How to Kill Flea Eggs?

When it comes to ridding one’s home of fleas, many people limit their attention to the live, adult fleas, overlooking the flea eggs. However, the latter is actually a major source of flea infestation.

Each female flea lays in excess of 30 eggs each day. A household flea population that is in the hundreds today could number several thousand a few weeks from now. Removing flea eggs is thus an essential part of any flea control program.

Read on as we explore exactly how to go about doing this.

About flea eggs

Adult fleas are elusive enough but the eggs they produce can be even harder to spot.

Approximately 0.5 mm in diameter and white, they may resemble flakes of dandruff or grains of salt.

Unlike flea dirt or feces, they don’t cling to the coat of your pet, either; instead, they roll off and become deposited in areas of your home where your pets spend a lot of time. This includes carpets, chairs and couches, beds, and in cracks and crevices near these areas. 

How to kill flea eggs

If you don’t sufficiently control flea eggs, fleas can maintain a stubborn presence in your home.

You can kill the adult fleas, but if the eggs remain, then in a few weeks or months, you will be back to where you started. This is why it is so important to eradicate the flea eggs from your home as well as the live, fully formed adult fleas. But just how do you go about this?

By far the most effective method of ridding your home of those pesky fleas eggs is to thoroughly wash and vacuum the furniture and areas in your home where eggs could be deposited.

This will mean vacuuming your carpets and furniture (like couches and recliners) and washing bedding, pillows, and pet toys in hot water.

Make sure to seal up your vacuum bag and throw it away in your outside bin. If you have a bagless vacuum, bag up the contents, and seal the bag.

You can also try a steam cleaner on your carpet. This should kill all flea stages.

Next, apply insecticides. Insect growth regulators (IGRs) prevent eggs and larvae from developing while insecticides containing permethrin, imidacloprid, or dinotefuran kill adult fleas.

Spray all of your carpets and furniture (including under furniture), and be sure to pay special attention to the areas where your pets sleep, as flea eggs are most likely to be found in these locations. Read and follow all label instructions and make sure to keep your pets and family out of treated areas until the spray is dry.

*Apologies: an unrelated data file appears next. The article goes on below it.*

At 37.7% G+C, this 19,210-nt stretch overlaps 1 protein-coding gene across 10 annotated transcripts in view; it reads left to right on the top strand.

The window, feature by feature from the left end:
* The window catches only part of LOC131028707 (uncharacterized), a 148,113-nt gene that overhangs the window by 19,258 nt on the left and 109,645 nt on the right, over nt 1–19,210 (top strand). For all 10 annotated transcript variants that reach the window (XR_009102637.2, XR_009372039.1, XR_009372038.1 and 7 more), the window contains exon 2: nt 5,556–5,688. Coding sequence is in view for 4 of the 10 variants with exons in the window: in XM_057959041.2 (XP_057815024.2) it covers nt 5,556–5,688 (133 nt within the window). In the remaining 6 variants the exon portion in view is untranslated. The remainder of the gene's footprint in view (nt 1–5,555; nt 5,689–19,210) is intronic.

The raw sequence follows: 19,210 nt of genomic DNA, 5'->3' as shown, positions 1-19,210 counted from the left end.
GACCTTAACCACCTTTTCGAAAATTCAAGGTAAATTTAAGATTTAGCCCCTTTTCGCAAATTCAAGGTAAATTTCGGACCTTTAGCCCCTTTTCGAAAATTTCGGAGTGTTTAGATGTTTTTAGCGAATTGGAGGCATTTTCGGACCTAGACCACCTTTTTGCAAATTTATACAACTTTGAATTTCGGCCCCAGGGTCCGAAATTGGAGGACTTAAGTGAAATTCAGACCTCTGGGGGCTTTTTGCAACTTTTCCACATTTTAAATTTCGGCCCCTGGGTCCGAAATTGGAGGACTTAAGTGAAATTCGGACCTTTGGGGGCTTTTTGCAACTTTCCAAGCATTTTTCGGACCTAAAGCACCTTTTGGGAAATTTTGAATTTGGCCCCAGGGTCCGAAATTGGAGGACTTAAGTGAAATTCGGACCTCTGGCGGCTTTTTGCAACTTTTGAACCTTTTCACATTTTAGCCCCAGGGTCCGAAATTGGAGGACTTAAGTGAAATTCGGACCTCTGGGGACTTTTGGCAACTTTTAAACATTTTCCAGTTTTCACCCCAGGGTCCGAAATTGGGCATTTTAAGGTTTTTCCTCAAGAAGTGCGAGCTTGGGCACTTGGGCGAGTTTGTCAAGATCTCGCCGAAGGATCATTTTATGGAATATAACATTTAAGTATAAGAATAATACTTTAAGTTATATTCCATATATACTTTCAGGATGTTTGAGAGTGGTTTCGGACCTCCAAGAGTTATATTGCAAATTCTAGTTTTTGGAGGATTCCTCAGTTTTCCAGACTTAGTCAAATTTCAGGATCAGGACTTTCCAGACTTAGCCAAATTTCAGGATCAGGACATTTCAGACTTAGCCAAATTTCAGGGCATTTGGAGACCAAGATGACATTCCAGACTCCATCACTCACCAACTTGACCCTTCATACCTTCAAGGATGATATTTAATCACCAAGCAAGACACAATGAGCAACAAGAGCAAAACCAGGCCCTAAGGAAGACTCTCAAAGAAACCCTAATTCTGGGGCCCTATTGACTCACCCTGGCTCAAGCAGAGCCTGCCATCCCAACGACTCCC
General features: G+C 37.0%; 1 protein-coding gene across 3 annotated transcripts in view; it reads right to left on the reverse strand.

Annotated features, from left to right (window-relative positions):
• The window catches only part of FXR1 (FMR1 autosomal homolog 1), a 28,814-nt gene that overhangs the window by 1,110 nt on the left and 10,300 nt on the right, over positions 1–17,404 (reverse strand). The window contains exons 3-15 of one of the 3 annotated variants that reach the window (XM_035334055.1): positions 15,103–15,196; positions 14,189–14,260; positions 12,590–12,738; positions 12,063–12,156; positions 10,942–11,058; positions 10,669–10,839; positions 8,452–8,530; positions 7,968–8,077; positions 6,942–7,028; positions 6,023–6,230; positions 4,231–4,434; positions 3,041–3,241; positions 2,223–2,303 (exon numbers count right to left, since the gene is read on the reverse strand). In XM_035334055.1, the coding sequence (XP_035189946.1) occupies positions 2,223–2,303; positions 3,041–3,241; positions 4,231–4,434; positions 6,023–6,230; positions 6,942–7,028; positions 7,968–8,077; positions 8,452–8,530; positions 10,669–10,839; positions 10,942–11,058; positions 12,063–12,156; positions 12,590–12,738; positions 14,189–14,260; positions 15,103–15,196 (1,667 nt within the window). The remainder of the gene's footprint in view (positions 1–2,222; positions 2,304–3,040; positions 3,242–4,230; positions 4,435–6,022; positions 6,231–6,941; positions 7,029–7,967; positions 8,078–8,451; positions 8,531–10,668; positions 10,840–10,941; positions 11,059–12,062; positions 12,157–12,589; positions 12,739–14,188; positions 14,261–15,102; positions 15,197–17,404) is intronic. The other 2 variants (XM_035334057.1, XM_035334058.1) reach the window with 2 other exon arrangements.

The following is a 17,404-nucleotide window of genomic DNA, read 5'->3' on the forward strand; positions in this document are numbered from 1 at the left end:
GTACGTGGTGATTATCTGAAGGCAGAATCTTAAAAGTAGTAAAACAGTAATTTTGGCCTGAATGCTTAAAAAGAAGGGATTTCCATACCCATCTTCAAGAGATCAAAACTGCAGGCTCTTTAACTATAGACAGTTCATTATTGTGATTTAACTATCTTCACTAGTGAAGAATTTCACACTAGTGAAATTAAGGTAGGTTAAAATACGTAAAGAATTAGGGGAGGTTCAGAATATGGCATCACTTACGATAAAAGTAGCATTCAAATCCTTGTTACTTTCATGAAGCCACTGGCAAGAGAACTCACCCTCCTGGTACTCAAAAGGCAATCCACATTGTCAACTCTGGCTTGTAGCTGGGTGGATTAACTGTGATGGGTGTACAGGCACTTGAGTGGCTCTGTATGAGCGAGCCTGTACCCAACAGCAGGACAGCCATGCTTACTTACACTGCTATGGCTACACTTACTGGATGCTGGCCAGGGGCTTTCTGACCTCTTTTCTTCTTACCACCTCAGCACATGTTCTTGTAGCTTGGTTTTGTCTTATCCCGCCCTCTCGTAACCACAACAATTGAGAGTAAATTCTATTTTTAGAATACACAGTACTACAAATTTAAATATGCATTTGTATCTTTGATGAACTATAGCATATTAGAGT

If you’ve got a major flea problem in your home, you might be tempted to try a flea bomb (or fogger). This is not recommended.

Fogging is much like fumigating your house, making it dangerous for pets and people. Furthermore, it isn’t very effective because the insecticide is released upwards and settles on surfaces rather than penetrating cracks and crevices and getting under furniture and into carpet fibers. Their ingredients can also be also flammable. 

Treat your pets!

Flea eggs on dogs skin

Irina Kozorog//Shutterstock.com

Your pets themselves are another major hub for fleas and flea eggs so don’t forget to treat them as well.

Take your beloved pooch or feline outside and give them a good groom with a quality flea comb.

Next, wash your pet, ideally with flea shampoo. Combs remove at most 60% of fleas. The shampoo will remove more as well as washing away flea dirt and dead skin, which immature fleas feed on.

Remember!

Be sure to get the right flea shampoo for your pet. Cats can be very sensitive to flea shampoos and should never be washed with dog flea shampoos.

Then treat your cat or dog with a product like flea drops, that will prevent fleas from taking up future residence in your pet’s coat.

It’s also a good idea to have your pet on a monthly flea and tick preventive. These are available as pills and spot treatments. This will prevent future infestations and some are effective against intestinal parasites as well. Flea and tick preventives require a prescription from your veterinarian.

Here then is your step by step action plan for eliminating fleas and flea eggs from your home:

  • Vacuum all carpets, floors, and furniture to remove flea eggs.
  • Wash all bedding, blankets, pillows, and sheets to eliminate fleas and flea eggs.
  • Spray carpets, furniture, pets’ bedding, etc. with IGR and adulticide.
  • Take your pets outside and thoroughly go through their coat with a flea comb.
  • Wash your animals’ coats with flea shampoo to remove any live fleas and flea eggs.
  • Treat your pets with flea drops.
  • Consider a monthly flea and tick preventive.

Conclusion

Here, then, is how to kill flea eggs and turn your home into a flea-free zone.

The earlier you notice a flea problem within your home and start taking steps to address it, the easier the situation will be to manage. Fleas breed very quickly, so populations can explode if untreated.

Eradicating the flea eggs in your house is the surest way of getting your household flea problems under control.

4 Comments

Jennifer Stokes

I want to ask cat owners if they have found that advantage works better than frontline. I have treated my cat three times with frontline and still have quite a problem with the fleas. In the past it took one application of advantage and my entire home was rid of fleas. If neither of these treatments worked for your pet what would be your recommendation?

    BARBARA BARRETT

    The best thing I have found is to add capstar, or generic, to kill fleas that may have resistance.
    It can be dosed daily if needed.

SH

Use Revolution. Fleas have become resistant to Frontline and Advantage.

Andrew Barker

we use Broadline since frontline became ineffective.

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